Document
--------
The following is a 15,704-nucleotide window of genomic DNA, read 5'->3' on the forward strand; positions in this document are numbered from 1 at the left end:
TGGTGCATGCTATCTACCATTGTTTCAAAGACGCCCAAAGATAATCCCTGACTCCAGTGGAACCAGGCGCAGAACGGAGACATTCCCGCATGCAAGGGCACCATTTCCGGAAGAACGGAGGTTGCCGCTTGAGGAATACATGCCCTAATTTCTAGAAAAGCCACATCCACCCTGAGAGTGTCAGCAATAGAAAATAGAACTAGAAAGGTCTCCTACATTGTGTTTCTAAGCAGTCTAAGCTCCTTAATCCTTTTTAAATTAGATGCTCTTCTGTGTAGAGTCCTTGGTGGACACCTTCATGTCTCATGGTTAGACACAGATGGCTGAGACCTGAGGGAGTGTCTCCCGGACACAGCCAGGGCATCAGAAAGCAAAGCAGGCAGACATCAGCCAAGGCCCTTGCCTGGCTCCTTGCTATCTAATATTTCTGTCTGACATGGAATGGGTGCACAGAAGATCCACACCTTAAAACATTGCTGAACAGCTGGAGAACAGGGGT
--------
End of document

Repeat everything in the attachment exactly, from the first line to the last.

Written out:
The following is a 15,704-nucleotide window of genomic DNA, read 5'->3' on the forward strand; positions in this document are numbered from 1 at the left end:
TGGTGCATGCTATCTACCATTGTTTCAAAGACGCCCAAAGATAATCCCTGACTCCAGTGGAACCAGGCGCAGAACGGAGACATTCCCGCATGCAAGGGCACCATTTCCGGAAGAACGGAGGTTGCCGCTTGAGGAATACATGCCCTAATTTCTAGAAAAGCCACATCCACCCTGAGAGTGTCAGCAATAGAAAATAGAACTAGAAAGGTCTCCTACATTGTGTTTCTAAGCAGTCTAAGCTCCTTAATCCTTTTTAAATTAGATGCTCTTCTGTGTAGAGTCCTTGGTGGACACCTTCATGTCTCATGGTTAGACACAGATGGCTGAGACCTGAGGGAGTGTCTCCCGGACACAGCCAGGGCATCAGAAAGCAAAGCAGGCAGACATCAGCCAAGGCCCTTGCCTGGCTCCTTGCTATCTAATATTTCTGTCTGACATGGAATGGGTGCACAGAAGATCCACACCTTAAAACATTGCTGAACAGCTGGAGAACAGGGGT